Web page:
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VisionKershaw 2030 launches with Camden meeting

Posted: July 31, 2015 3:26 p.m.
Updated: August 3, 2015 1:00 a.m.
Gary Phillips/C-I

Matthew Manley, facilitator for the Santee-Lynches Council of Governments, helps lead Thursday’s kickoff meeting of Vision2030 Kershaw County, a chance for county leaders and citizens to help draft a 15-year vision plan for the county.

Kershaw County took the first step in drafting a 15-year vision plan for the county with the first of several public information gathering meetings Thursday in the media center of Camden High School. 

State law requires counties and municipalities to submit a revised comprehensive plan every 10 years. Rather than have the new plan crafted solely by the planning and zoning department and other county officials, Kershaw County leaders hope to learn what the general public views as priorities going forward. Kershaw County Council Chairman Julian Burns opened the session.

“If you don’t care where you’re going, any road will get you there. Change is coming at us at a constant rate … 60 seconds every minute and 24 hours every day and we are in a position to influence our future,” Burns said.

The Santee-Lynches Council of Government (SLCOG) is assisting in the information gathering process and conducted the bulk of Thursday’s meeting. Participants were divided into several groups seated at tables throughout the room and worked individually and collectively on provided worksheets. 

“We’re here to help you envision what you want to do with the communities, with economic development, with infrastructure, with all the facilities that make up your quality of life in Kershaw County,” SLCOG’s Kyle Kelly said. “This is the kickoff meeting for something that will be a big deal for Kershaw County moving forward. It helps set the table for what this county really wants to be.”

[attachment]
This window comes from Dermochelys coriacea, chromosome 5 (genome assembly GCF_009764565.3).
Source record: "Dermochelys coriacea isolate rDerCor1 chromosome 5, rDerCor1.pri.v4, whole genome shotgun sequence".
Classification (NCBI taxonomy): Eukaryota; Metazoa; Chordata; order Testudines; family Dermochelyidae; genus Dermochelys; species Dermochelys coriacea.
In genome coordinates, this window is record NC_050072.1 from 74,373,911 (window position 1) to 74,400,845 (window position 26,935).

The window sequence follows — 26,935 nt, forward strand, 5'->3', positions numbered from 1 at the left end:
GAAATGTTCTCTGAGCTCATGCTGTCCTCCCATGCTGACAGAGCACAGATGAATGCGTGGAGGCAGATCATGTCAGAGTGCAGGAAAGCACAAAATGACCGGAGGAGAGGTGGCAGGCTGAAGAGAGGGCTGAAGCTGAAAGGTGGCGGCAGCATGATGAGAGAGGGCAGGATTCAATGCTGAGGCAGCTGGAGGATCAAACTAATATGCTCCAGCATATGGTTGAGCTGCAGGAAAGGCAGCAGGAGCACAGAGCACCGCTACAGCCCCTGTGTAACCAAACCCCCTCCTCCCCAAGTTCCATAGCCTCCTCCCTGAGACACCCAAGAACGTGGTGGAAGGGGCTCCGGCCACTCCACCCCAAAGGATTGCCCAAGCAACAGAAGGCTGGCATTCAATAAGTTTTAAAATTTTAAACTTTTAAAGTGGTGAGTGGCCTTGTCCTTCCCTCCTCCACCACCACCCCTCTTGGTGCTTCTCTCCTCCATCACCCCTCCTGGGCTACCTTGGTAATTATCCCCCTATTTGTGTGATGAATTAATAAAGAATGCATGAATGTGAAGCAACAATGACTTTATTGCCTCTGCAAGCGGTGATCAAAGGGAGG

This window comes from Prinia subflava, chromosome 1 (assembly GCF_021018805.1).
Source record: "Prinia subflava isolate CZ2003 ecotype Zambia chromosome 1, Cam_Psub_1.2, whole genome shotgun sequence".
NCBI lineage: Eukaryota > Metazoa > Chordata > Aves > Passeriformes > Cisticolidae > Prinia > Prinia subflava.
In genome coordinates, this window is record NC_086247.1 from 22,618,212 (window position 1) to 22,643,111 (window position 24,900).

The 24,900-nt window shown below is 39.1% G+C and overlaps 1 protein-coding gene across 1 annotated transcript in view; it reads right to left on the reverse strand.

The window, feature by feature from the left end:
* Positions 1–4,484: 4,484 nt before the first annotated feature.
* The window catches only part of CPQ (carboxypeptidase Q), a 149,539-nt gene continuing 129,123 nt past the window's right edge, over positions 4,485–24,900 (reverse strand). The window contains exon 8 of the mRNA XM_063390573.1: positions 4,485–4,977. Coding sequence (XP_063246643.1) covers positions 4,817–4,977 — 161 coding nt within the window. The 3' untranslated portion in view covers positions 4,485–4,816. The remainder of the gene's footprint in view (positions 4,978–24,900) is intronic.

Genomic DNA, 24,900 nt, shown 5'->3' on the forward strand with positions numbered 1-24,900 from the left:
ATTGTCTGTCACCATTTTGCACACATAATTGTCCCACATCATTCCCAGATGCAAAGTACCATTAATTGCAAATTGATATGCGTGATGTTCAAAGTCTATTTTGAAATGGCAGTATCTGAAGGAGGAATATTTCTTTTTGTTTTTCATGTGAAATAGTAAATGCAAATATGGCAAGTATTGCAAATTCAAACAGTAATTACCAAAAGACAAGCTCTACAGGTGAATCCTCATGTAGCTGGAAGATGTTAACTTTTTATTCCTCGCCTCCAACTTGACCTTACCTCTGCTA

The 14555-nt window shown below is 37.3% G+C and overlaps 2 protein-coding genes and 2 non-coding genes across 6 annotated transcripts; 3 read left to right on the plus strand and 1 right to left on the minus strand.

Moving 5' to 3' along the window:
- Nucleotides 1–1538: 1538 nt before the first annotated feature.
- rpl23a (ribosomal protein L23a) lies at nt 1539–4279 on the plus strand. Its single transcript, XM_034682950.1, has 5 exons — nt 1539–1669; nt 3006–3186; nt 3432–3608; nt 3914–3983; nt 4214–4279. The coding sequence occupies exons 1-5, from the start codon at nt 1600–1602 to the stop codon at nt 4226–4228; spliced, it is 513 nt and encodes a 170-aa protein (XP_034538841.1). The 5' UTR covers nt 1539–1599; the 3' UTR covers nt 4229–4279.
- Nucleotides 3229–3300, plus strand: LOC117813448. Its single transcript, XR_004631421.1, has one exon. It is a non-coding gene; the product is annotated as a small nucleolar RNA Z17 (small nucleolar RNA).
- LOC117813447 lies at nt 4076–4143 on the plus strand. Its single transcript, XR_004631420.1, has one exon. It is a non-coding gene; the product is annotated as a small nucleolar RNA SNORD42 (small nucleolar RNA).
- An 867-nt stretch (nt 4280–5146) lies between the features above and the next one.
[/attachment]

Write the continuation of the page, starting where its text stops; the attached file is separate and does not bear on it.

Questions included what people see as strengths and weaknesses of the county, what can be improved and what can be eliminated. After a few minutes of consideration, SLCOG facilitator Matthew Manley went around the room with a wireless microphone and asked each group for their answers, noting similarities and differences in the responses.

Attendees also participated in a visual survey during which they were shown 54 images on a screen for only a few seconds at a time. They ranked their thoughts and feelings on what they saw on a scale of 1 to 5. Kelly also showed a series of photos and information about Carmel, Ind., a town in the Indianapolis metropolitan area named as one of the most livable cities in the United States. He then asked the groups to write down their vision for Kershaw County for the year 2030 and what, in their minds, would make our communities the best in the nation.

Kelly said he was pleased with the turnout and the responses.

“You’re passionate about the place you call home. That’s inspiring to me and inspiring to a lot of people. That energy that is in this room is what is going to drive the rest of this process and carry us forward as we seek to find ways to implement strategies and identify and prioritize the processes that will achieve those things. We thank you for sharing that vision.” 

Additional meetings are being planned throughout the county and residents may also share their thoughts and feelings online at


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